Tuesday, October 13, 2015

Tough Topic Tuesday: Four Views on Revelation, Pt. 3

This is post 3 in our 4 part series featuring the article "Four Views on Revelation" written by Pat Zuckeran.  Our goal in this series is to help readers gain a basic understanding of each view.

Pt. 1 is here.  Pt. 2 is here.

The Historicist View

The third view is called the historicist approach. This view teaches that Revelation is a symbolic representation that presents the course of history from the apostle’s life through the end of the age. The symbols in the apocalypse correspond to events in the history of Western Europe, including various popes, the Protestant Reformation, the French Revolution, and rulers such as Charlemagne. Most interpreters place the events of their day in the later chapters of Revelation.

Many adherents of this position view chapters 1-3 as seven periods in church history. The breaking of the seals in chapters 4-7 symbolizes the fall of the Roman Empire. The Trumpet judgments in chapters 8-10 represent the invasions of the Roman Empire by the Vandals, Huns, Saracens, and Turks. Among Protestant historicists of the Reformation, the antichrist in Revelation was believed to be the papacy. Chapters 11-13 in Revelation represent the true church in its struggle against Roman Catholicism. The bowl judgments of Revelation 14-16 represent God’s judgment on the Catholic Church, culminating in the future overthrow of Catholicism depicted in chapters 17-19.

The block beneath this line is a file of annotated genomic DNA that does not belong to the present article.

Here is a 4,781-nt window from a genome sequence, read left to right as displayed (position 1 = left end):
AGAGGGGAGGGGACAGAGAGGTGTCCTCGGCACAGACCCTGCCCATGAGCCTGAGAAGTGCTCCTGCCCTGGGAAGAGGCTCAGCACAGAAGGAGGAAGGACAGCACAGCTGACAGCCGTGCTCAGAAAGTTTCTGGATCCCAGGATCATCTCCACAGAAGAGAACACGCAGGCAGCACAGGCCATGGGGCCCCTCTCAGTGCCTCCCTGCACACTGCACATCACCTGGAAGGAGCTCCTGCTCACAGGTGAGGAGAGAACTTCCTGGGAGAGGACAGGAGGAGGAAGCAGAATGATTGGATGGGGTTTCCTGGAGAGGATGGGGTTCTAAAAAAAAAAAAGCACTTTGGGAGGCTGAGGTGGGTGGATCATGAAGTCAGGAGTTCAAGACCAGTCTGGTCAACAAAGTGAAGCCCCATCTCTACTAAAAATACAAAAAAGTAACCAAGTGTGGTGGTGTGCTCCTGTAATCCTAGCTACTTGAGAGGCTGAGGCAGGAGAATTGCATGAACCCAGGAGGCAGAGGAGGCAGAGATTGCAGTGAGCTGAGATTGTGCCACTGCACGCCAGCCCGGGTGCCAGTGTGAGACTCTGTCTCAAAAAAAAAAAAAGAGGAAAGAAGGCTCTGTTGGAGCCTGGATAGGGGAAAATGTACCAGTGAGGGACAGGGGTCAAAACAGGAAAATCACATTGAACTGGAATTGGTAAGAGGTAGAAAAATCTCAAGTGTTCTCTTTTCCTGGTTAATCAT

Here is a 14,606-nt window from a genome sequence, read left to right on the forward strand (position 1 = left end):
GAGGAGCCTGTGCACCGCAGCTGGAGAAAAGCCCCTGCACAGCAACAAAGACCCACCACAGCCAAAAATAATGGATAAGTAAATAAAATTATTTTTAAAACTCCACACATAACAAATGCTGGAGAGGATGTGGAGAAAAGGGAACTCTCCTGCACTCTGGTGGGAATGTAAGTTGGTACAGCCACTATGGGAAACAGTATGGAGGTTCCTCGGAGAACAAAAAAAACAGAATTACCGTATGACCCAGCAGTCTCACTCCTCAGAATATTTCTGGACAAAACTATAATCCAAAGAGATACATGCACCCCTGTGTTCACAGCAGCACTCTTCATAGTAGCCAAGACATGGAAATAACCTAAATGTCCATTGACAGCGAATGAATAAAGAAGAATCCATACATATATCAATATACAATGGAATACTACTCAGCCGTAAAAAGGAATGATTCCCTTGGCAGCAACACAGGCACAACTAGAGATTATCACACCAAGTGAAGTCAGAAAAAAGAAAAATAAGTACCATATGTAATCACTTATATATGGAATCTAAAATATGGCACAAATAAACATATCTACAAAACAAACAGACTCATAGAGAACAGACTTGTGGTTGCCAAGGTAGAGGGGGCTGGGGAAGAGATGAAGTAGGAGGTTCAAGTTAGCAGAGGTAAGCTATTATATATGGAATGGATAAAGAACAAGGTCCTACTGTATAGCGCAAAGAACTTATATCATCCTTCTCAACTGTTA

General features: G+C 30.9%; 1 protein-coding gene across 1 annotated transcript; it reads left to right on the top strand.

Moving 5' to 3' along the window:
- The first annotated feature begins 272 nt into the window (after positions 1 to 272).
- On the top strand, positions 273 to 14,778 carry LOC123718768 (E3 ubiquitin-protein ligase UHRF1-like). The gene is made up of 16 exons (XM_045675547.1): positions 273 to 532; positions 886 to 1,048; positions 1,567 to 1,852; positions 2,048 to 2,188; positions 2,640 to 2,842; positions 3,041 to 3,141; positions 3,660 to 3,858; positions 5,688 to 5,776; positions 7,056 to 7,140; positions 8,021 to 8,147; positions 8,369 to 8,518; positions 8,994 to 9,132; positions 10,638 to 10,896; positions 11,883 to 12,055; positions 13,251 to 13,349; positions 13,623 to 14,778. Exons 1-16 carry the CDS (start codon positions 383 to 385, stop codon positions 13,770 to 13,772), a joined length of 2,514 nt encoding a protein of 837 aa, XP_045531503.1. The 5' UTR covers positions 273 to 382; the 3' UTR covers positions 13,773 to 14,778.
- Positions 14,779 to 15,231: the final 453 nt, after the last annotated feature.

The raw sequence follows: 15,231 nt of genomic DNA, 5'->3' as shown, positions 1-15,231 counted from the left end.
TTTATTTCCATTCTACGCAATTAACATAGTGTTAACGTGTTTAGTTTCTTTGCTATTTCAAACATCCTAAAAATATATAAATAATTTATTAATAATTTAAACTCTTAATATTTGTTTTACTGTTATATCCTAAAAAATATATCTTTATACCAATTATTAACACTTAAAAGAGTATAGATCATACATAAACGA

There are several criticisms of this approach. First, this approach allows for a wide variety of interpretations. Adherents have a tendency to interpret the text through the context of their period. Thus, many saw the climax of the book happening in their generation. John Walvoord points out the lack of agreement among historicists. He states, “As many as fifty different interpretations of the book of Revelation therefore evolve, depending on the time and circumstances of the expositor.”  Moses Stuart echoed the same concern in his writings over a century ago. He wrote, “Hithertho, scarcely any two original and independent expositors have agreed, in respect to some points very important in their bearing upon the interpretation of the book.”

Second, this view focuses mostly on the events of the church in Western Europe and says very little about the church in the East. Thus, its narrow scope fails to account for God’s activity throughout Asia and the rest of the world. Finally, this view would have little significance for the church of the first century whom John was addressing. It is unlikely they would have been able to interpret Revelation as the historical approach suggests.

Prominent scholars who held this view include John Wycliffe, John Knox, William Tyndale, Martin Luther, John Calvin, Ulrich Zwingli, John Wesley, Jonathan Edwards, George Whitefield, Charles Finney, C. H. Spurgeon, and Matthew Henry. This view rose to popularity during the Protestant Reformation because of its identification of the pope and the papacy with the beasts of Revelation 13. However, since the beginning of the twentieth century, it has declined in popularity and influence.

Courage and Godspeed,
Chad
Footnote:
1. All references are included in the original article found here.

No comments: